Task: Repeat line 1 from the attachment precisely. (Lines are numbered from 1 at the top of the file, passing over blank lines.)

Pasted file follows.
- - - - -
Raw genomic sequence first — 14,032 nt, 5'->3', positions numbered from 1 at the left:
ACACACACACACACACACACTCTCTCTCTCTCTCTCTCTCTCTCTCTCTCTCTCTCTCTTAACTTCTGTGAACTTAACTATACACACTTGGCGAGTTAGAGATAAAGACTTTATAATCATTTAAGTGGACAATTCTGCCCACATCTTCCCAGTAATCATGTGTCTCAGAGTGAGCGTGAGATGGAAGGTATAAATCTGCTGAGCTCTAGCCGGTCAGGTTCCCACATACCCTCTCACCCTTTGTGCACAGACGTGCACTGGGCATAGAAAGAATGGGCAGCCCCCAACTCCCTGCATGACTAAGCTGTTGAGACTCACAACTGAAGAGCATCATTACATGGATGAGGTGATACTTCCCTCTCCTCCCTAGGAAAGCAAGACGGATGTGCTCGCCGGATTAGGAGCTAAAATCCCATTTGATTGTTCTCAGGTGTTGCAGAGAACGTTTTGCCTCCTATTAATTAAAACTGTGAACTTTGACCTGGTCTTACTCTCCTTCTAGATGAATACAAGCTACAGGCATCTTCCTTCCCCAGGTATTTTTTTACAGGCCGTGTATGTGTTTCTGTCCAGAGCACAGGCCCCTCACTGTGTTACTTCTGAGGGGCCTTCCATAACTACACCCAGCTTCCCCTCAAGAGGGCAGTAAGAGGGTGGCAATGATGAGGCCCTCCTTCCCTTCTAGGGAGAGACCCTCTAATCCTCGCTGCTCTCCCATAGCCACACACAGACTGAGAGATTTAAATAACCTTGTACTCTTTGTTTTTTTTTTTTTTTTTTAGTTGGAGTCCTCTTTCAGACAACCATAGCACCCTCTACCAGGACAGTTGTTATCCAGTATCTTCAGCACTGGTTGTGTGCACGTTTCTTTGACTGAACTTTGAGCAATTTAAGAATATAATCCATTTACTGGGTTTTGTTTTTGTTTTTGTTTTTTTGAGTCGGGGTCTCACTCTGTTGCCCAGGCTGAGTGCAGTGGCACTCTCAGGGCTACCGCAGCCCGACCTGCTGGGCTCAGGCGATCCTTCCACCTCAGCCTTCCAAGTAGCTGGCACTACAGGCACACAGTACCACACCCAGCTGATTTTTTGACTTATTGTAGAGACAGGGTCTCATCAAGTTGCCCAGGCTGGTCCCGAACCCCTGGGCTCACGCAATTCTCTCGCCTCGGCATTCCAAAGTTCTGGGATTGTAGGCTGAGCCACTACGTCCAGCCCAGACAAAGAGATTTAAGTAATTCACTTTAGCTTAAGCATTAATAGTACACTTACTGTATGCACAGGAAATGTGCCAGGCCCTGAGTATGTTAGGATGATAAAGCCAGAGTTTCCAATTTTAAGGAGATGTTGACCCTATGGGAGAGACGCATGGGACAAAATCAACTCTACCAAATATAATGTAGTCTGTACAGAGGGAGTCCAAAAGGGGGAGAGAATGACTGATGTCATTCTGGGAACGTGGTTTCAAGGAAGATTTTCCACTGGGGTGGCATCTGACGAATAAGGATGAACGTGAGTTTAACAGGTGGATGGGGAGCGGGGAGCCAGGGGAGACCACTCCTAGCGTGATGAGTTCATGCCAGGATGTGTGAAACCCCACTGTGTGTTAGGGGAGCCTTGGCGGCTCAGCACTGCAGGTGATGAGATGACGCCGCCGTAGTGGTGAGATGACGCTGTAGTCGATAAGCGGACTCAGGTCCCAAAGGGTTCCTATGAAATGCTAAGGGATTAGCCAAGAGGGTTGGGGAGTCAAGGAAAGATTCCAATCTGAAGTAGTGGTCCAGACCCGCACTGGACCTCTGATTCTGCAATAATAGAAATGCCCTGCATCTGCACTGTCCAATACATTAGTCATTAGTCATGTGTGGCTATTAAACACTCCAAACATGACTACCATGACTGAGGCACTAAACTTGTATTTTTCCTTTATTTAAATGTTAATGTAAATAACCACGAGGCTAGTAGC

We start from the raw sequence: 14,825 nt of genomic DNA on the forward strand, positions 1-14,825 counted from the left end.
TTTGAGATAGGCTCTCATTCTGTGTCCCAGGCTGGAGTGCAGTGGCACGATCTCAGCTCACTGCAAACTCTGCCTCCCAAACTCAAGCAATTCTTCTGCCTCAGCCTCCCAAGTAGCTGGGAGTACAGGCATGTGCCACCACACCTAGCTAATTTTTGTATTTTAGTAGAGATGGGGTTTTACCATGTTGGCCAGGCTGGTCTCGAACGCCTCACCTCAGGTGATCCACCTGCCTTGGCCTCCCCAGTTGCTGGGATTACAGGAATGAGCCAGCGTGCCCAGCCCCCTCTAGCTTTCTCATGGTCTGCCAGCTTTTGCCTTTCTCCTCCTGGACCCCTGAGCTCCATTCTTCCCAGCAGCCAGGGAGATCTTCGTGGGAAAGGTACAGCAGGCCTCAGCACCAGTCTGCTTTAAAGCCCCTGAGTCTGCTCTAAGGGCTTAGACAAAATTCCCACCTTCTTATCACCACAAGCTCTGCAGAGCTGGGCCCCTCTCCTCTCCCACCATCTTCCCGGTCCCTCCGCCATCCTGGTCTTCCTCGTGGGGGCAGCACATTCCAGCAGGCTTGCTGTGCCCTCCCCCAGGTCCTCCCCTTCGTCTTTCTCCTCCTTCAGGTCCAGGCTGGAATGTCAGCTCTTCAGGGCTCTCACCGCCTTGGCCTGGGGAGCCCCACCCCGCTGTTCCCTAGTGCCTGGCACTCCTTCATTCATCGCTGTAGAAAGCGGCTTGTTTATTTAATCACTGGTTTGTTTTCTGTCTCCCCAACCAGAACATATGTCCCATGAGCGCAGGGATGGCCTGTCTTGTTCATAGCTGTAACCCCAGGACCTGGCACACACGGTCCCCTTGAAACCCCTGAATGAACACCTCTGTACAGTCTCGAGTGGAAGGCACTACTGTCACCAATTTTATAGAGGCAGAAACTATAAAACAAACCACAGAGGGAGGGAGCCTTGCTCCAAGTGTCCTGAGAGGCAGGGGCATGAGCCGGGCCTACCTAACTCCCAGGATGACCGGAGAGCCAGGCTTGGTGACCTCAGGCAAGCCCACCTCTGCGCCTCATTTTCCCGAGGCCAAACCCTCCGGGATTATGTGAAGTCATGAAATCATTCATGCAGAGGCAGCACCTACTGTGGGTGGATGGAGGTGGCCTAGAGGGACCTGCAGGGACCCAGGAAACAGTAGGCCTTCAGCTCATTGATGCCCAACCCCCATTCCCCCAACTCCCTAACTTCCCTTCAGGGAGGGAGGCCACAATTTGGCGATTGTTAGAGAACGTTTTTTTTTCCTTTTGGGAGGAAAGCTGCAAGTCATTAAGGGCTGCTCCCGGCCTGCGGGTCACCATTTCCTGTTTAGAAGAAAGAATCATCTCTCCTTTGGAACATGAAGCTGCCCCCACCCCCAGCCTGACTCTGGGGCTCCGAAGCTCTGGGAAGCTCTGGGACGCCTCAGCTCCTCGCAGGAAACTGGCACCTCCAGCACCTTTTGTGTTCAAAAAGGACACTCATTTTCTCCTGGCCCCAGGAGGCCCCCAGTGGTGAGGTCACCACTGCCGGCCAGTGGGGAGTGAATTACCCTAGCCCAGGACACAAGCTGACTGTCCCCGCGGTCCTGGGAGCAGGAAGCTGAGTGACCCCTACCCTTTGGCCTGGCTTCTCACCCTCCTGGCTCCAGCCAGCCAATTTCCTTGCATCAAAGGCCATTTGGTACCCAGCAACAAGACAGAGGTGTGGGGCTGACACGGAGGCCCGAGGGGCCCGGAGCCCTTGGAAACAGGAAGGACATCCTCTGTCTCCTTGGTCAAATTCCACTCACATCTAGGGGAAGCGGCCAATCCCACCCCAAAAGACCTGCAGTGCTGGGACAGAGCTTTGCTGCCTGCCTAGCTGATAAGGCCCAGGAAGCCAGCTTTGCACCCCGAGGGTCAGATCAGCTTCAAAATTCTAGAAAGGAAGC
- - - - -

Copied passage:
Raw genomic sequence first — 14,032 nt, 5'->3', positions numbered from 1 at the left: